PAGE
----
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Open Access Study protocol

Nicotine patch preloading for smoking cessation (the preloading trial): study protocol for a randomized controlled trial

Nicola Lindson-Hawley1*, Tim Coleman2, Graeme Docherty3, Peter Hajek4, Sarah Lewis3, Deborah Lycett5, Andy McEwen6, Hayden McRobbie4, Marcus R Munafò78, Steve Parrott9 and Paul Aveyard1

Author Affiliations

1 Nuffield Department of Primary Care Health Sciences, University of Oxford, Radcliffe Observatory Quarter, Woodstock Road, OX2 6GG Oxford, UK

2 Division of Primary Care, University of Nottingham, Queen’s Medical Centre, NG7 2UH Nottingham, UK

3 Division of Epidemiology & Public Health, University of Nottingham, Clinical Sciences Building, Nottingham City Hospital, Hucknall Road, NG5 1PB Nottingham, UK

4 Tobacco Dependence Research Unit, Wolfson Institute of Preventive Medicine, Barts and The London School of Medicine and Dentistry, 55 Philpot Street, Whitechapel, E1 2HJ London, UK

5 Faculty of Health and Life Sciences, Richard Crossman Building, Coventry University, Priory Street, CV1 5FB Coventry, UK

6 Health Behaviour Research Centre, Department of Epidemiology & Public Health, UCL, Gower Street, WC1E 6BT London, UK

7 School of Experimental Psychology, University of Bristol, 12a Priory Road, BS8 1TU Bristol, UK

8 MRC Integrative Epidemiology Unit (IEU), University of Bristol, 12a Priory Road, BS8 1TU Bristol, UK

9 Department of Health Sciences, University of York, Seebohm Rowntree Building, Heslington, YO10 5DD York, UK

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Trials 2014, 15:296  doi:10.1186/1745-6215-15-296

Published: 22 July 2014

Abstract

Background

The use of nicotine replacement therapy before quitting smoking is called nicotine preloading. Standard smoking cessation protocols suggest commencing nicotine replacement therapy only on the first day of quitting smoking (quit day) aiming to reduce withdrawal symptoms and craving. However, other, more successful smoking cessation pharmacotherapies are used prior to the quit day as well as after. Nicotine preloading could improve quit rates by reducing satisfaction from smoking prior to quitting and breaking the association between smoking and reward. A systematic literature review suggests that evidence for the effectiveness of preloading is inconclusive and further trials are needed.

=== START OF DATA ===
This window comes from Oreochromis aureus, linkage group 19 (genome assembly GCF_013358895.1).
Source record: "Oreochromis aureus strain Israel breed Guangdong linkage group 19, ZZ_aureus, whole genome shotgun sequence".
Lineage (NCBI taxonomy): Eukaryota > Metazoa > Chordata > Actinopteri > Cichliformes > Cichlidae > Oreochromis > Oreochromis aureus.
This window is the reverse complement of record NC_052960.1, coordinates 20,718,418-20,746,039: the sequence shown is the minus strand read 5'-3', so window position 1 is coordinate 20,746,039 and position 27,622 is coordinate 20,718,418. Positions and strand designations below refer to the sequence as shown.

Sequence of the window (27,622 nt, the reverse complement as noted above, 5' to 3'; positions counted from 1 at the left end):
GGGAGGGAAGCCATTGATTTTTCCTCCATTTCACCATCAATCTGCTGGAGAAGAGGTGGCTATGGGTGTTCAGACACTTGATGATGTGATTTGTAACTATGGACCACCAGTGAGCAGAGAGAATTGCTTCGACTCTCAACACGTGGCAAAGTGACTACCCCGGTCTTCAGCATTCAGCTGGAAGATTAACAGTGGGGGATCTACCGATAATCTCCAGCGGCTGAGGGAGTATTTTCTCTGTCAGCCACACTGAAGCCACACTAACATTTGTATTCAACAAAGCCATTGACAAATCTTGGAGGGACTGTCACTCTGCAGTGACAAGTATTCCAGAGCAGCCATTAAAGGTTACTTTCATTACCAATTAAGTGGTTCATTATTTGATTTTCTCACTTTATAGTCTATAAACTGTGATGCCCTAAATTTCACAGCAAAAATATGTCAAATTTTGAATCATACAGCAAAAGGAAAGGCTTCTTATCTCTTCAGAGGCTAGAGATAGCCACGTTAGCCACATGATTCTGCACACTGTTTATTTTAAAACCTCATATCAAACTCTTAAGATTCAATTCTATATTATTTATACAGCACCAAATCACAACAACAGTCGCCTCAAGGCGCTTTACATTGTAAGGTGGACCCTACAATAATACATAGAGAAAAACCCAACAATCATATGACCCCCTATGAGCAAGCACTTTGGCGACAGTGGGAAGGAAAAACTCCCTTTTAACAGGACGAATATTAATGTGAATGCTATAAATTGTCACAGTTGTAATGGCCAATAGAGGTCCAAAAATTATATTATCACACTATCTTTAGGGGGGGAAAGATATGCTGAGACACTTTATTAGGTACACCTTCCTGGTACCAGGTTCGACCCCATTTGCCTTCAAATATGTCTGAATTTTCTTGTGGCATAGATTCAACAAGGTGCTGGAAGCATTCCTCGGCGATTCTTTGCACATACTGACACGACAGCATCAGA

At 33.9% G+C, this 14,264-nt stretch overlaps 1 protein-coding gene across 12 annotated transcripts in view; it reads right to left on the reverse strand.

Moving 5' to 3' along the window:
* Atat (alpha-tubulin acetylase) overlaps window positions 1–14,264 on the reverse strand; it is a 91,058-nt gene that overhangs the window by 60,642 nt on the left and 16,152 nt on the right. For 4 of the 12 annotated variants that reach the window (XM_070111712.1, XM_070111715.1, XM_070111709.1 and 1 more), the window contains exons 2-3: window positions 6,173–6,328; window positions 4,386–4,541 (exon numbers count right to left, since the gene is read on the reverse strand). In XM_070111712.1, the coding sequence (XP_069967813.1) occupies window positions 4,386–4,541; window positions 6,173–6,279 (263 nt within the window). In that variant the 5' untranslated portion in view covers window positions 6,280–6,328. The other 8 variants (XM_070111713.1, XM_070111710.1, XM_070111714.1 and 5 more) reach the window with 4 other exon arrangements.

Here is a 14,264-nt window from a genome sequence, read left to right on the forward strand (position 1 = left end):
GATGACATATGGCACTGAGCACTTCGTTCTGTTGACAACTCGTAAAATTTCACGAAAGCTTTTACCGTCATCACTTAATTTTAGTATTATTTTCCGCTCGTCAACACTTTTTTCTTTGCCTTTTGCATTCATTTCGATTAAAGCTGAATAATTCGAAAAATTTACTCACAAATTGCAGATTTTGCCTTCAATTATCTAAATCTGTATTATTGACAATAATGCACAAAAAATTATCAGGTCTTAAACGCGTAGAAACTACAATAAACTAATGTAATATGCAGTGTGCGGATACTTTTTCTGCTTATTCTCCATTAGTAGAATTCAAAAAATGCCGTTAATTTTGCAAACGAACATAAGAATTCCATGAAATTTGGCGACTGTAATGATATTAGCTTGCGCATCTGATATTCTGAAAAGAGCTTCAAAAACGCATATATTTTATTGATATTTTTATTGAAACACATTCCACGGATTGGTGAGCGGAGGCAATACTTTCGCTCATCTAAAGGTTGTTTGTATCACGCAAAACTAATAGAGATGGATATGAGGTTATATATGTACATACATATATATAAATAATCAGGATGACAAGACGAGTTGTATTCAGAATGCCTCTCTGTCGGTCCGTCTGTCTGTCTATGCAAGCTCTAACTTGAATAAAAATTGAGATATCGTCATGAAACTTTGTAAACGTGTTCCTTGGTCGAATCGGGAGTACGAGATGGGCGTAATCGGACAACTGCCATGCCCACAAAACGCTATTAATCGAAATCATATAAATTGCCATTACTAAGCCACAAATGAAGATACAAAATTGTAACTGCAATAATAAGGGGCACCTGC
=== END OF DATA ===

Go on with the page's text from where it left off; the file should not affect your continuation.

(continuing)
Methods/Design

This is a study protocol for a multicenter, non-blinded, randomized controlled trial based in the United Kingdom, enrolling 1786 smokers who want to quit, funded by the National Institute for Health Research, Health Technology Assessment program, and sponsored by the University of Oxford. Participants will primarily be recruited through general practices and smoking cessation clinics, and randomized (1:1) either to use 21 mg nicotine patches, or not, for four weeks before quitting, whilst smoking as normal. All participants will be referred to receive standard smoking cessation service support.

Follow-ups will take place at one week, four weeks, six months and 12 months after quit day. The primary outcome will be prolonged, biochemically verified six-month abstinence. Additional outcomes will include point prevalence abstinence and abstinence of four-week and 12-month duration, side effects, costs of treatment, and markers of potential mediators and moderators of the preloading effect.

Discussion

This large trial will add substantially to evidence on the effectiveness of nicotine preloading, but also on its cost effectiveness and potential mediators, which have not been investigated in detail previously. A range of recruitment strategies have been considered to try and compensate for any challenges encountered in recruiting the large sample, and the multicentre design means that knowledge can be shared between recruitment teams. The pragmatic study design means that results will give a realistic estimate of the success of the intervention if it were to be rolled out as part of standard smoking cessation service practice.

Trial registration

Current Controlled Trials ISRCTN33031001. Registered 27 April 2012.

Keywords:
Smoking; Nicotine; Preloading; Tobacco; Cessation; Quitting; Addiction; Treatment